So: Lost Hall of Tyr. Go get it. It’s available for 5e and Swords & Wizardry, and includes a Dungeon Grappling quick-start for those curious.

I need to wrap this up earlier in the day today due to family schedule, but here are the winners for the 12 Days of OSR Christmas, from beginning to end

Day Winner Prize
14-Dec Edwin Nagy PDF
15-Dec MIke Bauer PDF
16-Dec Ryan Hixson Dungeon Grappling hardcopy
16-Dec Jonathan N PDF
17-Dec Froth PDF
18-Dec J T Brookreson PDF
19-Dec Adam Ness Lost Hall physical copy
19-Dec Paul Go PDF
20-Dec Jeff Scifert PDF
21-Dec Ngo Vinh-Hoi PDF
22-Dec James S Dungeon Grappling hardcopy
22-Dec Rus K PDF
23-Dec Tony Thompson PDF
24-Dec Tim Baker PDF
25-Dec Steve Muchow Lost Hall physical copy
25-Dec Jan Egil Bjune PDF
25-Dec Matt Jackson PDF
25-Dec Kelly PDF
25-Dec Robert Lambert PDF
25-Dec Jarad PDF
25-Dec Mike Smith PDF
25-Dec Jonathan B PDF

If you won a PDF, you’ll have received (or are about to receive) an email from me asking about your preference for Lost Hall or Dungeon Grappling. Physical copies – well, two were given out by hand, as Ryan and Adam both coincidentally lived in the Twin Cities. One will go out later by request of the recipient so he’s there when it arrives. The last one to Steve, will have to wait until my own physical copies arrive in the next few days and will go out along with the Kickstarter backers’.

Thanks to all for dropping by and expressing interest in the giveaway and my products. My only request: read and review! If you have a blog, I’d appreciate a bit of a writeup. If you don’t, an email or note will do, and I’ll host it here on Gaming Ballistic.

Merry Christmas!

The Day 5 PDF Winner was JT Bookerson – he’s not chosen whether he wants Dungeon Grappling or Lost Hall yet.

The Day 6 winner of Lost Hall of Tyr – a print copy – is Adam Ness.

Day 7 and Day 8 will be more “PDF of your choice!”


Note: Apparently both physical copies have gone to folks here in MN by random chance. I swear it’s the Google random number generator and not “must be in MN to win.” But . . . if Ryan and Adam are willing, they’ll meet me at my Viking martial arts studio and be handed their copies.


The OSR Christmas continues today.

Edwin Nagy was yesterday’s winner, and I gave him a choice of Lost Hall of Tyr or Dungeon Grappling – he chose Lost Hall.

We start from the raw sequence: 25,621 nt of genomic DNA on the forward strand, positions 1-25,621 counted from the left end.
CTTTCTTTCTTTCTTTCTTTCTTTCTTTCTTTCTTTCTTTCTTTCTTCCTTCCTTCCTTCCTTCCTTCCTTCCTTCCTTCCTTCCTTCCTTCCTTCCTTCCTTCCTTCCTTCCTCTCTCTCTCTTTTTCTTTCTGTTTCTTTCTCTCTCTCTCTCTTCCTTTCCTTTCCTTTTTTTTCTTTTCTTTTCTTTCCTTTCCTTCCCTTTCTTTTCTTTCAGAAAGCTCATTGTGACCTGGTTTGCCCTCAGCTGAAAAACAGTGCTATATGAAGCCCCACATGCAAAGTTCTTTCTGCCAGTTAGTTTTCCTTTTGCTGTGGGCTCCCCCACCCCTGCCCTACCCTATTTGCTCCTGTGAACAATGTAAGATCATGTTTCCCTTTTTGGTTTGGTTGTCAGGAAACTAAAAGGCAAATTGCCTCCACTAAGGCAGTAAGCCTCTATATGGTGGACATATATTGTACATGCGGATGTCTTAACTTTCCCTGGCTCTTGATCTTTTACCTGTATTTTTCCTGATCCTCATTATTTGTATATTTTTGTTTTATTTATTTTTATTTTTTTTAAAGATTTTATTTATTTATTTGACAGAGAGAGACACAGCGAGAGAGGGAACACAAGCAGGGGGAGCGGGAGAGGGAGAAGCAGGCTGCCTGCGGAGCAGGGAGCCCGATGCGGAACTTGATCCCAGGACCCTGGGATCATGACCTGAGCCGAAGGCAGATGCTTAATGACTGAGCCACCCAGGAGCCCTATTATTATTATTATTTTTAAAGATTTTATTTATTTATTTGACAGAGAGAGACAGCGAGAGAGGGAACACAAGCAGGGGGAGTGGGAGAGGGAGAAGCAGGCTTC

I’ll offer the same choice to each winner – which of my (for the moment) two products do you want? Dungeon Grappling will suit if you really want all the options in it, or wish rules for Pathfinder and 5e along with your Swords & Wizardry.

Lost Hall is the newer product, and also contains a two-page Dungeon Grappling quick-start that will get you going on sensible grappling rules. As a GM, you’ll love what they do for your monsters. As a player, it’s a sensible extension of the usual combat rules that gives an axis of conflict resolution that doesn’t always result in dismemberment and escalation (but still can be used for such).

In any case: the plethora of electrons available in my inventory makes “winner’s choice” a sensible offer.

Merry Christmas!

This year, my Dungeon Grappling and Lost Hall of Tyr products are participating in Erik Tenkar’s 12 Days of OSR Christmas.

And today’s day 1.

Each day I’ll be giving away a PDF of one of these products, and every third day (16th, 19th, 22nd, 25th) I’ll give away a physical copy of one of the two.

Leave a comment to be considered for the drawing each day!

James Introcaso asked a simple question.

What is the kindest thing a player can do for a GM? #DnD #RPG

The answers are well worth reading.

A few things spring to mind here, many of which are doubtless repeated in the thread.

Show up on time

If you’re not going to show or are going to be late, let folks know ahead of time. As far ahead of time as possible. A decent GM can plan for almost anything. “The Key Guy” didn’t show up? Not so much.

Play the game, not the rules